const { checked } = props;
  return (
    <Text accessibilityLabel={`checkbox:${checked ? "checked" : "unchecked"}`} style={styles.check}>
      {checked ? "" : ""}
    </Text>
  );
};

This little component is expecting a props object with only 1 property: checked, a boolean. If you use this component without specifying a checked prop, or give it something other than true or false, the TypeScript integration in VS Code will tell you about your mistake before you even hit save:

Props intellisense in VS Code

Initializing your database

OK! Back to the database.

Since we are using an SQLite database under the hood, we have to define our schema before we can store anything in it. Additionally we will need to provide a way to update this schema as our app evolves, and enable the database tables to be ALTER‘d once the user has downloaded an update from the App Store or Google Play.

To support both these cases we will introduce a new class named DatabaseInitialization.ts, which will take the following form (you can check out the entire class on GitHub here):

import SQLite from "react-native-sqlite-storage";

export class DatabaseInitialization {

  // Perform updates to the database schema
  public updateDatabaseTables(database: SQLite.SQLiteDatabase): Promise<void> {
    let dbVersion: number = 0;

    // First: create tables if they do not already exist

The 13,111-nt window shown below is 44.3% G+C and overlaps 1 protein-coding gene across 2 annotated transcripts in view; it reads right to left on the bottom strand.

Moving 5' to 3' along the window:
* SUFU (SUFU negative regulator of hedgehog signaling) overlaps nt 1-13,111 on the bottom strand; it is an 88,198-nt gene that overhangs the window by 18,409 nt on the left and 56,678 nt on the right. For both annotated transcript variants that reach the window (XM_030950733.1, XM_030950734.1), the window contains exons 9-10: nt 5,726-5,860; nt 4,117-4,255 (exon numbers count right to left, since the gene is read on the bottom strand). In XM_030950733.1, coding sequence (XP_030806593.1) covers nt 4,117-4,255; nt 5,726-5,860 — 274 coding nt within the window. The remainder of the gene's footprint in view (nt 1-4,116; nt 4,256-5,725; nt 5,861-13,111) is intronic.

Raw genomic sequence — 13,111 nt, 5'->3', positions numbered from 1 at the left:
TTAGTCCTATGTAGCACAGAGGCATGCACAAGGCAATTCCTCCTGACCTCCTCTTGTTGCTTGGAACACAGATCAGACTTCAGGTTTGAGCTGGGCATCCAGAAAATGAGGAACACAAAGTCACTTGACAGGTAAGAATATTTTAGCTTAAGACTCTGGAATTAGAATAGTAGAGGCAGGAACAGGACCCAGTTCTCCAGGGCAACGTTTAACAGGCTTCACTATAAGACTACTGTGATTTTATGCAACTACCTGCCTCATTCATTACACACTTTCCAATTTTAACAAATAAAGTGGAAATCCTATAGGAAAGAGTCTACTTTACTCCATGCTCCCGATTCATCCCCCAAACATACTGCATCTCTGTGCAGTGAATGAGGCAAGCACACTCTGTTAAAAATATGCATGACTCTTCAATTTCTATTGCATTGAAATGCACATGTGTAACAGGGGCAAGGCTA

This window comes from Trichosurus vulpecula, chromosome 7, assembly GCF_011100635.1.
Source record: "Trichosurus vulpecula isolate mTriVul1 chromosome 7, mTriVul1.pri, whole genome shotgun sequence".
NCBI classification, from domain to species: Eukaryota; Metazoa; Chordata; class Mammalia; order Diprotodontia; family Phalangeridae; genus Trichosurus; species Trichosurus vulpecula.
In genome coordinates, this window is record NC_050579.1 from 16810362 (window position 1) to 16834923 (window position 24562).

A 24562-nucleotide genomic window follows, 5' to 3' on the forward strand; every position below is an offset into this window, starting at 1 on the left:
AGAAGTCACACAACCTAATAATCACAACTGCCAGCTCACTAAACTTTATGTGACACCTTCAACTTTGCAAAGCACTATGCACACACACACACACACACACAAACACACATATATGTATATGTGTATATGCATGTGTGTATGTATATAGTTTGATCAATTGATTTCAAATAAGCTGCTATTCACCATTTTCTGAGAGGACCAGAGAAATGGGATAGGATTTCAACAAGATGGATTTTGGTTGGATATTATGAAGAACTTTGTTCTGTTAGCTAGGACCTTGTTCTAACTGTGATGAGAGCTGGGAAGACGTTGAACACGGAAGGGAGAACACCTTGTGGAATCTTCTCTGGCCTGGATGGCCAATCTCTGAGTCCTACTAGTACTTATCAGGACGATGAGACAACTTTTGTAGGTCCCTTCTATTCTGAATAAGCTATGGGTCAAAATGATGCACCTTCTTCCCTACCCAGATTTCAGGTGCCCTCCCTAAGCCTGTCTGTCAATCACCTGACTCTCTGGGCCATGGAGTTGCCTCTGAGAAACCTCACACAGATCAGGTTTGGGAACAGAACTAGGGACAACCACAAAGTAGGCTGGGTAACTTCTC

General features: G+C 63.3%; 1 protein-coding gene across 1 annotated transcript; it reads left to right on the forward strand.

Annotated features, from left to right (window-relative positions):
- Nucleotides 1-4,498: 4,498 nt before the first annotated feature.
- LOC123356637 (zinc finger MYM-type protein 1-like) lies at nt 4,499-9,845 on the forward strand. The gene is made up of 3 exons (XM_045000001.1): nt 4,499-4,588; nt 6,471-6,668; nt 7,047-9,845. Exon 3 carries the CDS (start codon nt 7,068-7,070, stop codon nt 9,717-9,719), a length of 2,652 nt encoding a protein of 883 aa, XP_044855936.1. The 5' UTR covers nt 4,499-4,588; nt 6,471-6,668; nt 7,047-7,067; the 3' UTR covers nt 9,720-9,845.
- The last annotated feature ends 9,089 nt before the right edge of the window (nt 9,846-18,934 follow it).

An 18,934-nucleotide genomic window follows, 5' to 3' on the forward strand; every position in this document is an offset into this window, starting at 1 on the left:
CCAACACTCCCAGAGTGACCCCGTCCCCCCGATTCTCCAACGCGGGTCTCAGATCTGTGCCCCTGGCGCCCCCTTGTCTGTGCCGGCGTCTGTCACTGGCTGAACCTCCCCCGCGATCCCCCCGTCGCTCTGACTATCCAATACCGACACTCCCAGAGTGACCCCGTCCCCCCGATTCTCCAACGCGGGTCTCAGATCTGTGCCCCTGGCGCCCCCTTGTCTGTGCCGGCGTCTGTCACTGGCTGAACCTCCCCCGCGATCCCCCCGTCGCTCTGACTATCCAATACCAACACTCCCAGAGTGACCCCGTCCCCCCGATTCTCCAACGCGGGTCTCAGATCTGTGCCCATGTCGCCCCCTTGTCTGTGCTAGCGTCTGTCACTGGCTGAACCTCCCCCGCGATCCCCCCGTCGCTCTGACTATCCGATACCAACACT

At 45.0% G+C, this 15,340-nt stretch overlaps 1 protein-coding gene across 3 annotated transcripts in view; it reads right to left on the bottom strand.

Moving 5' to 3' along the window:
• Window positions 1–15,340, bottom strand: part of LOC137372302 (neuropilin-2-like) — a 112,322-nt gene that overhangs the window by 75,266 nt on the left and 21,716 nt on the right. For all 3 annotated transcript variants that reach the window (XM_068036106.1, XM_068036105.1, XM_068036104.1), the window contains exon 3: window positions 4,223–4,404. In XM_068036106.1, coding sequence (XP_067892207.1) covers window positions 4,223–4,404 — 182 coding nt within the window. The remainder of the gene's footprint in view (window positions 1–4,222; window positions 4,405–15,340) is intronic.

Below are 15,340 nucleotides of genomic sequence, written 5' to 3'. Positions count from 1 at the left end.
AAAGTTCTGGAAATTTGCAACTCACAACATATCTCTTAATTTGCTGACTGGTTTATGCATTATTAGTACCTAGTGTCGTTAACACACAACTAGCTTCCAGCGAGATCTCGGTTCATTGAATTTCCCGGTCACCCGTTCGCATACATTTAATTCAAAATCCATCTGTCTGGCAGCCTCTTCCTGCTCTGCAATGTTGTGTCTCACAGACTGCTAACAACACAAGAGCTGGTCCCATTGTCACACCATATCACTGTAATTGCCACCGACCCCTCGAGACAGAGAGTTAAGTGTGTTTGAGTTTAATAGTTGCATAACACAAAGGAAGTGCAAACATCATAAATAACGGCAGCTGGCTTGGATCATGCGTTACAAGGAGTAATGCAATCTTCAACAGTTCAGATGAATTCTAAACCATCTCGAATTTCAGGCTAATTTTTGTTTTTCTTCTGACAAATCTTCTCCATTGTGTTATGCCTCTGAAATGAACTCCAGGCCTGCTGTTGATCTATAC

return database
      .transaction(this.createTables)  // this.createTables is a reference to a function below
      .then(() => {
        // Get the current database version
        return this.getDatabaseVersion(database);
      })
      .then(version => {
        dbVersion = version;
        console.log("Current database version is: " + dbVersion);

        // Perform DB updates based on this version
        if (dbVersion < 1) {
          // Uncomment the next line, and include the referenced function below, to enable this
          // return database.transaction(this.preVersion1Inserts);
        }
        // otherwise,
        return;
      });
  }

  // Perform initial setup of the database tables
  private createTables(transaction: SQLite.Transaction) {
    // List table
    transaction.executeSql(
      "CREATE TABLE IF NOT EXISTS List( " +
        "list_id INTEGER PRIMARY KEY NOT NULL, " +
        "title TEXT" +
      ");"
    );

    // ListItem table
    transaction.executeSql(
      "CREATE TABLE IF NOT EXISTS ListItem( " +
        "item_id INTEGER PRIMARY KEY NOT NULL, " +
        "list_id INTEGER, " +
        "text TEXT, " +
        "done INTEGER DEFAULT 0, " +
        "FOREIGN KEY ( list_id ) REFERENCES List ( list_id )" +
      ");"
    );

    // Version table
    transaction.executeSql(
      "CREATE TABLE IF NOT EXISTS Version( " +
        "version_id INTEGER PRIMARY KEY NOT NULL, " +
        "version INTEGER" +
      ");"
    );
  }

  // Get the version of the database, as specified in the Version table
  private getDatabaseVersion(database: SQLite.SQLiteDatabase): Promise<number> {
    return database
      .executeSql("SELECT version FROM Version ORDER BY version DESC LIMIT 1;")
      .then(([results]) => {
        // return the DB version
      });
  }